Skeet Reese Pro Tip – Get More from Your Topwater

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Skeet Reese West Point Lake Champion - B.A.S.S.-Seigo Saito

Skeet Reese West Point Lake Champion – B.A.S.S.-Seigo Saito

Summertime is a great time to fish topwater.  It’s tough to beat the exhilarating surface explosions from a big fish on a topwater bait, it’ll get your heart pumping.  While fishing topwater baits seems easy and straight forward, I have a few tips that I do to help cast, get better action from your bait and land more fish.

To start, I use 30-pound Spiderwire 99% of the time when I am fishing topwater; like a Lucky Craft Gunfish. The reason for this is I want super long casts and still be able to work the bait with ease.  The lack of stretch in the Spiderwire braid allow me to do both, long casts and still make the bait move with little effort. The only other option is monofilament since fluorocarbon sinks and will affect the action of the bait. The problem with mono is the stretch. Stretch makes it a lot harder to move a bait, effectively especially on long casts.  The lack of stretch in the Spiderwire braid will also improve your hook sets.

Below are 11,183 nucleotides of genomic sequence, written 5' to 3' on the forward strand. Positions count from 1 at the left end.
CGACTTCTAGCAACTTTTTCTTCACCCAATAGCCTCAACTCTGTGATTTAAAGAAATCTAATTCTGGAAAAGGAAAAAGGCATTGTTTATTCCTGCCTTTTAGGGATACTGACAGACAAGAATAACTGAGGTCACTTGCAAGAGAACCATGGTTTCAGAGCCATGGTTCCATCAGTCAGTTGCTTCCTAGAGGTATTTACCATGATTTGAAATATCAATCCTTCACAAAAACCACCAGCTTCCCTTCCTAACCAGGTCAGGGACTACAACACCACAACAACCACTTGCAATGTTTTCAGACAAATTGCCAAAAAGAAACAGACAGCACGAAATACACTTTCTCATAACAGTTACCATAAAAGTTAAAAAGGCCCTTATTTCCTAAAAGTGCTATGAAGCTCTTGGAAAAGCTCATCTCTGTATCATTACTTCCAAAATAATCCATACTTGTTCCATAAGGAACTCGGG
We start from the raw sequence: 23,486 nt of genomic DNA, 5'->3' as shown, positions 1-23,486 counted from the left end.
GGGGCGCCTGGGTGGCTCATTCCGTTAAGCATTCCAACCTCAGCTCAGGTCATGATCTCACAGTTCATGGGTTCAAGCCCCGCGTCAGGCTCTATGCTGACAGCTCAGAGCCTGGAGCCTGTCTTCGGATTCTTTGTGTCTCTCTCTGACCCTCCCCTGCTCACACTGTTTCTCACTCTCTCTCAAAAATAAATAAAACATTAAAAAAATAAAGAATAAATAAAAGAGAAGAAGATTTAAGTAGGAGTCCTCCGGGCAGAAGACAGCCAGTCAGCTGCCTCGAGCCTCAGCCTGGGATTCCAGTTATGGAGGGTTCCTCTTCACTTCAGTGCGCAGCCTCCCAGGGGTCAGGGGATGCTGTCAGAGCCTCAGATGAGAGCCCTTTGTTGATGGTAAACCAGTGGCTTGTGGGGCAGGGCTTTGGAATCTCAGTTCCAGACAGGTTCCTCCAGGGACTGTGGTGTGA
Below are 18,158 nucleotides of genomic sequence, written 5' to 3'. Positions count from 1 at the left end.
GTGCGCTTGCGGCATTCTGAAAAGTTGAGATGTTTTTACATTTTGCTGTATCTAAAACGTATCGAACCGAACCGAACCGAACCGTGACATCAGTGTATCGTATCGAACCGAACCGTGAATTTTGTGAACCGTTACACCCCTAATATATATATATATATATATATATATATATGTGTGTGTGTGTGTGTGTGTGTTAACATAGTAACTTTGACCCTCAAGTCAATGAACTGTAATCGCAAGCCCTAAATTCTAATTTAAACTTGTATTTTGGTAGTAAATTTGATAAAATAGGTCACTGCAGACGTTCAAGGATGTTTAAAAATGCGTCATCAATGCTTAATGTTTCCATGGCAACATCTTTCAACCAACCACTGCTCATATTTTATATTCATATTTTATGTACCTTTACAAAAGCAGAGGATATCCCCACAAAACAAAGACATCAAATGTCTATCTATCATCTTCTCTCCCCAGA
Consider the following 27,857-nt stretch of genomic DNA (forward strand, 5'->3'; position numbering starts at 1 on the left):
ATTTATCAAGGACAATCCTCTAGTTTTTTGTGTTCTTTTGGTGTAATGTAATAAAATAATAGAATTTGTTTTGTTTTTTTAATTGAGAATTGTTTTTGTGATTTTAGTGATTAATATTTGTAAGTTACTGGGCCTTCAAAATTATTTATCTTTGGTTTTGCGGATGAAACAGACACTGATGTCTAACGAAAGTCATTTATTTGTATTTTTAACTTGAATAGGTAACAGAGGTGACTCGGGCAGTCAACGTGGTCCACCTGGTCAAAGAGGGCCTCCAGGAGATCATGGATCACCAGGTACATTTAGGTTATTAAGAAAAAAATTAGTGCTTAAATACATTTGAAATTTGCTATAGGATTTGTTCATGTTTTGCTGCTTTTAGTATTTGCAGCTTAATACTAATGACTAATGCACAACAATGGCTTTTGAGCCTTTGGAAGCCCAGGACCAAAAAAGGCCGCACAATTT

I also like to change out my hooks on most topwater baits. I opt for bigger, wider gap stronger hook.  If a bait comes with a #4 size hook, I will go to a #2 size Trokar TK-300.  The bigger hook will also slow the bait down, in terms of action. The Spiderwire will help offset that slower action. The bigger, wider gap, stronger hooks will improve your landing ratio.

For equipment, I use the Wright and McGill Jerkbait/Topwater rod and a Wright and McGill 7 to 1 gear ratio reel.  The shorter rod (6’8″) allows for more precision cast especially when fishing around shallow lay downs, docks or trees The faster gear ration real allows me to smoke the bait in and get it back out fast. This is especially important when I am fishing busting or schooling fish.